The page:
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The Call of the Page

August 2, 2012

I’ve always been a reader with my imagination captured notably by ancient literature, Peter Benchley, Stephen King, William Goldman, pulp fiction and a stream of books by authors I don’t remember.

When I became a Christian, there were some good old books, A Man Called Peter, C.S. Lewis’ Space Trilogy, Milton’s works, but there was a paucity of new fiction.  Then Frank Peretti published This Present Darkness and established modern Christian fiction as a viable market.

Perretti could tell a story in broad comic-book way (which, although I loved in four-color and pulp fiction, wasn’t quite what I was looking for).  I’m reading his latest book, Illusion which I’m really enjoying and may be his best, but let’s stay back in the 80s for a bit.

Most of modern Christian lit was historical, which is okay because I do like history, but the contemporary stuff was… lacking.  Then I read a first-time novel by a firefighter who’s name escapes me but the book doesn’t.  It was called The Summer of Light and it was phenomenal.  It is not the same Summer of Light that comes up in a Google search, unfortunately.

It didn’t have an earth-shattering theme.  It was a simple coming-of-age story beautifully rendered about a boy’s quietly eventful summer.  It tapped on all the right keys and was wonderful because it was subdued.  I wish I remembered the writer’s name and I hope he’s written more books, because he more than any other Christian writer inspired me.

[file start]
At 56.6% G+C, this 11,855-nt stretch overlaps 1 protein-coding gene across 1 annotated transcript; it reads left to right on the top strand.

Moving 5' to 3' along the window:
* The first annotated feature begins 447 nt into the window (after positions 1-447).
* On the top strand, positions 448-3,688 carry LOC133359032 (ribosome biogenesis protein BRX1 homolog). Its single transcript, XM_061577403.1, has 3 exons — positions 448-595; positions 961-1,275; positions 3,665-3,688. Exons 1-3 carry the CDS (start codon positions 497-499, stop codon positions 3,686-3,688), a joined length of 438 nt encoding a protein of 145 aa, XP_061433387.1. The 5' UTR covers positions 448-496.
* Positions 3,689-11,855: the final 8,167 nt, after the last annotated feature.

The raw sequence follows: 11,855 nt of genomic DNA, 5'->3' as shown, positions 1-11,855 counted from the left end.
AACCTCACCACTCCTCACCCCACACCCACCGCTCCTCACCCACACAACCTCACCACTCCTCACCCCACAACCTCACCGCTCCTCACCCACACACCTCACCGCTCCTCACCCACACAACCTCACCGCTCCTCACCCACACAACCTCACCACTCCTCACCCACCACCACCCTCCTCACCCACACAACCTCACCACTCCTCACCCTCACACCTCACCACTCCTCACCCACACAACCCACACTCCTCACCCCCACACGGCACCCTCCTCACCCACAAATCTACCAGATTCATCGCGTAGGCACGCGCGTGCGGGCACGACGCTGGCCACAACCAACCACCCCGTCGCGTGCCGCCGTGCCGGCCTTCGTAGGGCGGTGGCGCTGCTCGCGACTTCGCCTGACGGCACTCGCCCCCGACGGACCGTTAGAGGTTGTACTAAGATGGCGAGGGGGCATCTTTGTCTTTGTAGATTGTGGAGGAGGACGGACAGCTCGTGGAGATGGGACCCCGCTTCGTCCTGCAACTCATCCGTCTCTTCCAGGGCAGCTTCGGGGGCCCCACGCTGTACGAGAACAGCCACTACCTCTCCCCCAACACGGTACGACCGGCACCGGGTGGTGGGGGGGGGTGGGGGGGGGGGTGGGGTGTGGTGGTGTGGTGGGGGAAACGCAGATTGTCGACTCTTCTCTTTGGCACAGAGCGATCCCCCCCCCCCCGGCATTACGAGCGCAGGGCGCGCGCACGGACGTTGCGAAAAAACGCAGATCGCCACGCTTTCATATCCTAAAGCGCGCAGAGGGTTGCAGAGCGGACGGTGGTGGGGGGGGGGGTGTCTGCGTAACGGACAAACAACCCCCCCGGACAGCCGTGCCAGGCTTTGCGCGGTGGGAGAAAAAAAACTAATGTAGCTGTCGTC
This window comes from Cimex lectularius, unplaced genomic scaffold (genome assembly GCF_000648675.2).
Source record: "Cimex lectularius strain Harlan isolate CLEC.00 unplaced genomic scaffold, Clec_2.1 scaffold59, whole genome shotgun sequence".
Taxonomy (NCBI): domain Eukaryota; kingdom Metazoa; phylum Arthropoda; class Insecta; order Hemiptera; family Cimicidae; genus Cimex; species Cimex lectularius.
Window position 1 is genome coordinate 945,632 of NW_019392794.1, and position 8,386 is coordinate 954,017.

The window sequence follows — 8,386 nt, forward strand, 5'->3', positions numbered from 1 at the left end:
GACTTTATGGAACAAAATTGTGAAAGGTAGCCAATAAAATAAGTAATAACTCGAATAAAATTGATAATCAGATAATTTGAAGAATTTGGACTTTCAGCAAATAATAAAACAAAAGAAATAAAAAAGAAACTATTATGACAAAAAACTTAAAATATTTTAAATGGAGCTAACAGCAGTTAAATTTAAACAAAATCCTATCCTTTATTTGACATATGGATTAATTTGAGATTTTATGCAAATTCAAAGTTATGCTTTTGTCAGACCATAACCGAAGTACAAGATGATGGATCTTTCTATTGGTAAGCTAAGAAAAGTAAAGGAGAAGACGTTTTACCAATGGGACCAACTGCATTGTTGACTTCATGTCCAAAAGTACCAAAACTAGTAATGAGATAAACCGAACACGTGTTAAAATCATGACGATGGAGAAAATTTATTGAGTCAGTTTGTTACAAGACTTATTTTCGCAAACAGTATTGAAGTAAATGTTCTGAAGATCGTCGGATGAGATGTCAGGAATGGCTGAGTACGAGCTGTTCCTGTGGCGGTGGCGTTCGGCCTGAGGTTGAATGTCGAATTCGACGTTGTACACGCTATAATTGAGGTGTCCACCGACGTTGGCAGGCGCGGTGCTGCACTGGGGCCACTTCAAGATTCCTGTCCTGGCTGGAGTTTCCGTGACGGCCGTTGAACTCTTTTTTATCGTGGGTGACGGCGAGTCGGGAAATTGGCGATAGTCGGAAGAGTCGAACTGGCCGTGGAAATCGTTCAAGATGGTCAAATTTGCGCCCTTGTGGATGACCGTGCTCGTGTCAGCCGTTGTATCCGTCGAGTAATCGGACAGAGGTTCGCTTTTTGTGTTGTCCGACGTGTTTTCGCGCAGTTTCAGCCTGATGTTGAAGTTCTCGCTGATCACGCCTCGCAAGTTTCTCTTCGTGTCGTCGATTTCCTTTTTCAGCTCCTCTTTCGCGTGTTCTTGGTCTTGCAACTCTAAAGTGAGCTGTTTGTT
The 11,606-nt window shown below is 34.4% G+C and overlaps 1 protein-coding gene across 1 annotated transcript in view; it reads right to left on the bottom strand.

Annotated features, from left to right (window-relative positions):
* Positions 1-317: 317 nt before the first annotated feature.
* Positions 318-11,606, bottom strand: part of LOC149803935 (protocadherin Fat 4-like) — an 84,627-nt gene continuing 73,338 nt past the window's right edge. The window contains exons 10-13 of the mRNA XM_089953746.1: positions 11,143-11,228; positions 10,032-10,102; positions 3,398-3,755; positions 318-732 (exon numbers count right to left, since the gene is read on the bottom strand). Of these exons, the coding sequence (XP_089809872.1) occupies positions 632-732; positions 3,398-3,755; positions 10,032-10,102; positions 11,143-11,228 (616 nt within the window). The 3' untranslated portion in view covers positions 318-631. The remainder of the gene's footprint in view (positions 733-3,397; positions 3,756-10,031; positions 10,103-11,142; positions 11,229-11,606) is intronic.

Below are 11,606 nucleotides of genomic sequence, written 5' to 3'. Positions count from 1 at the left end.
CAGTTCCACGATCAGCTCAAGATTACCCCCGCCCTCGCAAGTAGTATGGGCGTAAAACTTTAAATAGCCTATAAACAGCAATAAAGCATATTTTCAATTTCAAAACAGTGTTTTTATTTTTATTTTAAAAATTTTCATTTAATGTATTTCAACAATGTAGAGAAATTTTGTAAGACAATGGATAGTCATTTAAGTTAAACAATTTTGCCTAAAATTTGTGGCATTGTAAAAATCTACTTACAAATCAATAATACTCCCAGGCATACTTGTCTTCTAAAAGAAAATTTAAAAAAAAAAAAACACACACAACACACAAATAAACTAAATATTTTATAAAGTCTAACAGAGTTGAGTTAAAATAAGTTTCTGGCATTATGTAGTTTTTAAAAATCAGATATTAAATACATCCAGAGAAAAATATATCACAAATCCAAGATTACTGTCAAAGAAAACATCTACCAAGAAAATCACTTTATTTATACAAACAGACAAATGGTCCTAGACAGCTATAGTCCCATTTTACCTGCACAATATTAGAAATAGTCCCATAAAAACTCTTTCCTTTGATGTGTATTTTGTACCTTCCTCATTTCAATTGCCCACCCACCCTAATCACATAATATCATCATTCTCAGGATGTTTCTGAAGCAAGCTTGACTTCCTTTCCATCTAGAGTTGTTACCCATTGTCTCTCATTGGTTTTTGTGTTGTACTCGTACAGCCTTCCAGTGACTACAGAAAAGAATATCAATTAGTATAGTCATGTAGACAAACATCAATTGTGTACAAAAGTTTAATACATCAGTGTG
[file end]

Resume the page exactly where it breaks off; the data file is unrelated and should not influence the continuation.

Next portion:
It’s a big market out there and I still think most of it is fairly poor.  I’m not sure why.  I’ve read some where the Christian elements were unnecessary to the story, or the play of godly forces didn’t ring true.  Often times it’s just a poor writer or a writer writing in the genre just to get something out there.

Summer of Light wasn’t like that.  The story was clearly dear to the writer’s heart, rendered with skill and devotion.  It was quiet fiction, the kind that skates across your eyes and buries itself deep in your heart so that long after you’ve forgotten the writer’s name or even the events of the story, it’s the feeling of the story that remains.

Sometimes I want to write the big explosive stuff, but mostly I want to nail that quiet fiction.

If I can do that, people may not know my name, but if that touch remains on their heart?  That’s enough.  Way more than enough.

One Comment leave one →
  1. August 3, 2012 8:49 am

    Dennis M. Van Wey, perchance?

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